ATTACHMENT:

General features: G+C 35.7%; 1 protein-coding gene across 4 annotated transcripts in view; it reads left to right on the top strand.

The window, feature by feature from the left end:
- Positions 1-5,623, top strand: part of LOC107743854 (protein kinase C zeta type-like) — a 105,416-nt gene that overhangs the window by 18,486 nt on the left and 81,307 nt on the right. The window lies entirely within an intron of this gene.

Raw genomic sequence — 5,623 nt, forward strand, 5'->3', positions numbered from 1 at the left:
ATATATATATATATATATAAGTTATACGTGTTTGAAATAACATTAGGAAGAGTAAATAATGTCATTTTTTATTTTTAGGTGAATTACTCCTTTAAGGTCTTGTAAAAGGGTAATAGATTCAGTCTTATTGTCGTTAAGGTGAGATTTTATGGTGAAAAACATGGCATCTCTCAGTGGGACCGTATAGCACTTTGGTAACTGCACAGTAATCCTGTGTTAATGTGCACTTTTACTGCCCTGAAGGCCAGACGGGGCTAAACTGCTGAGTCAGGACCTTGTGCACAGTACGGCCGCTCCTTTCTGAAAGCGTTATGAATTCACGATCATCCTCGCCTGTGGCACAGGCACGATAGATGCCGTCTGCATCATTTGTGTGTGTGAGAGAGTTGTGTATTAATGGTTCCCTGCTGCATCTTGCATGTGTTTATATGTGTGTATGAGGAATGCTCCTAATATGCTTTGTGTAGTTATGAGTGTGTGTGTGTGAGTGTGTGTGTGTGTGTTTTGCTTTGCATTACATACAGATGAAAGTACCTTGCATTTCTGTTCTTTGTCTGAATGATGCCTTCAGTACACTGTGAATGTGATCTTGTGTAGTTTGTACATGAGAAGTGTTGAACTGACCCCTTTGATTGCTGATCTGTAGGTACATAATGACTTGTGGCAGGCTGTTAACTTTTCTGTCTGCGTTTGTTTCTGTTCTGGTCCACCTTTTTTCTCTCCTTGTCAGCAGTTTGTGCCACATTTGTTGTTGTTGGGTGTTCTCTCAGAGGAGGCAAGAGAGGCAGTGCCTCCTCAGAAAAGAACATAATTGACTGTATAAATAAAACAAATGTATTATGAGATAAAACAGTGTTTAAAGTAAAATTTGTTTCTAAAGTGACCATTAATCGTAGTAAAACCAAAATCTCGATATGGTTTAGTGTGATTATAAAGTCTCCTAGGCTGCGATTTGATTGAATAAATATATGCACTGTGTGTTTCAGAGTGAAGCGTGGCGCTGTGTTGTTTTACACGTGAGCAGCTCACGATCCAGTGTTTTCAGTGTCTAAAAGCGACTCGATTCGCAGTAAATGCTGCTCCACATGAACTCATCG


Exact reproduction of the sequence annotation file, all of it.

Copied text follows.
General features: G+C 35.7%; 1 protein-coding gene across 4 annotated transcripts in view; it reads left to right on the top strand.

The window, feature by feature from the left end:
- Positions 1-5,623, top strand: part of LOC107743854 (protein kinase C zeta type-like) — a 105,416-nt gene that overhangs the window by 18,486 nt on the left and 81,307 nt on the right. The window lies entirely within an intron of this gene.

Raw genomic sequence — 5,623 nt, forward strand, 5'->3', positions numbered from 1 at the left:
ATATATATATATATATATAAGTTATACGTGTTTGAAATAACATTAGGAAGAGTAAATAATGTCATTTTTTATTTTTAGGTGAATTACTCCTTTAAGGTCTTGTAAAAGGGTAATAGATTCAGTCTTATTGTCGTTAAGGTGAGATTTTATGGTGAAAAACATGGCATCTCTCAGTGGGACCGTATAGCACTTTGGTAACTGCACAGTAATCCTGTGTTAATGTGCACTTTTACTGCCCTGAAGGCCAGACGGGGCTAAACTGCTGAGTCAGGACCTTGTGCACAGTACGGCCGCTCCTTTCTGAAAGCGTTATGAATTCACGATCATCCTCGCCTGTGGCACAGGCACGATAGATGCCGTCTGCATCATTTGTGTGTGTGAGAGAGTTGTGTATTAATGGTTCCCTGCTGCATCTTGCATGTGTTTATATGTGTGTATGAGGAATGCTCCTAATATGCTTTGTGTAGTTATGAGTGTGTGTGTGTGAGTGTGTGTGTGTGTGTTTTGCTTTGCATTACATACAGATGAAAGTACCTTGCATTTCTGTTCTTTGTCTGAATGATGCCTTCAGTACACTGTGAATGTGATCTTGTGTAGTTTGTACATGAGAAGTGTTGAACTGACCCCTTTGATTGCTGATCTGTAGGTACATAATGACTTGTGGCAGGCTGTTAACTTTTCTGTCTGCGTTTGTTTCTGTTCTGGTCCACCTTTTTTCTCTCCTTGTCAGCAGTTTGTGCCACATTTGTTGTTGTTGGGTGTTCTCTCAGAGGAGGCAAGAGAGGCAGTGCCTCCTCAGAAAAGAACATAATTGACTGTATAAATAAAACAAATGTATTATGAGATAAAACAGTGTTTAAAGTAAAATTTGTTTCTAAAGTGACCATTAATCGTAGTAAAACCAAAATCTCGATATGGTTTAGTGTGATTATAAAGTCTCCTAGGCTGCGATTTGATTGAATAAATATATGCACTGTGTGTTTCAGAGTGAAGCGTGGCGCTGTGTTGTTTTACACGTGAGCAGCTCACGATCCAGTGTTTTCAGTGTCTAAAAGCGACTCGATTCGCAGTAAATGCTGCTCCACATGAACTCATCG